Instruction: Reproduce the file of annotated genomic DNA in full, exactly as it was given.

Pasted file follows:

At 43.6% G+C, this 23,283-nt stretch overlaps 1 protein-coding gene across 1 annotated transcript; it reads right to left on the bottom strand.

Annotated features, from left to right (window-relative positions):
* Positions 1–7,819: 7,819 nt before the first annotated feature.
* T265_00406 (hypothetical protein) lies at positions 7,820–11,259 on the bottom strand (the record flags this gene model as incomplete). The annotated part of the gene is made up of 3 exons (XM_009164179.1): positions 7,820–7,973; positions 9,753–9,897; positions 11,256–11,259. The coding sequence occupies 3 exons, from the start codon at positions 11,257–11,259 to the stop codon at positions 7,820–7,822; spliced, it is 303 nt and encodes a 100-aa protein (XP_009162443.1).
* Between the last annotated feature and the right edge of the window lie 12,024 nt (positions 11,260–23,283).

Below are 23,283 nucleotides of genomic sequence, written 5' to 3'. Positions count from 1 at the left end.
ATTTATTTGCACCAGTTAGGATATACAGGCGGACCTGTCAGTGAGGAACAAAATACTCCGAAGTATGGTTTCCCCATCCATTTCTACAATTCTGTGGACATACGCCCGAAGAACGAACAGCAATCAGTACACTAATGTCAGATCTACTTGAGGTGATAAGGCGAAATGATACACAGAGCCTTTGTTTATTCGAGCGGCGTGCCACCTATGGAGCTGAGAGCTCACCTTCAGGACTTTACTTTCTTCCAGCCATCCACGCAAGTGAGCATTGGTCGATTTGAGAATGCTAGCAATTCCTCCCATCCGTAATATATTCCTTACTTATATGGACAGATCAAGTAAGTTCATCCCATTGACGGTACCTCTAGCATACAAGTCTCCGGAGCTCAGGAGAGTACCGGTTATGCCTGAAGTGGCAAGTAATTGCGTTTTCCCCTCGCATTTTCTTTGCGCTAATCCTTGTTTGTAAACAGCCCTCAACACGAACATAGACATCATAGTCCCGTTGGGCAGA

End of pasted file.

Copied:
At 43.6% G+C, this 23,283-nt stretch overlaps 1 protein-coding gene across 1 annotated transcript; it reads right to left on the bottom strand.

Annotated features, from left to right (window-relative positions):
* Positions 1–7,819: 7,819 nt before the first annotated feature.
* T265_00406 (hypothetical protein) lies at positions 7,820–11,259 on the bottom strand (the record flags this gene model as incomplete). The annotated part of the gene is made up of 3 exons (XM_009164179.1): positions 7,820–7,973; positions 9,753–9,897; positions 11,256–11,259. The coding sequence occupies 3 exons, from the start codon at positions 11,257–11,259 to the stop codon at positions 7,820–7,822; spliced, it is 303 nt and encodes a 100-aa protein (XP_009162443.1).
* Between the last annotated feature and the right edge of the window lie 12,024 nt (positions 11,260–23,283).

Below are 23,283 nucleotides of genomic sequence, written 5' to 3'. Positions count from 1 at the left end.
ATTTATTTGCACCAGTTAGGATATACAGGCGGACCTGTCAGTGAGGAACAAAATACTCCGAAGTATGGTTTCCCCATCCATTTCTACAATTCTGTGGACATACGCCCGAAGAACGAACAGCAATCAGTACACTAATGTCAGATCTACTTGAGGTGATAAGGCGAAATGATACACAGAGCCTTTGTTTATTCGAGCGGCGTGCCACCTATGGAGCTGAGAGCTCACCTTCAGGACTTTACTTTCTTCCAGCCATCCACGCAAGTGAGCATTGGTCGATTTGAGAATGCTAGCAATTCCTCCCATCCGTAATATATTCCTTACTTATATGGACAGATCAAGTAAGTTCATCCCATTGACGGTACCTCTAGCATACAAGTCTCCGGAGCTCAGGAGAGTACCGGTTATGCCTGAAGTGGCAAGTAATTGCGTTTTCCCCTCGCATTTTCTTTGCGCTAATCCTTGTTTGTAAACAGCCCTCAACACGAACATAGACATCATAGTCCCGTTGGGCAGA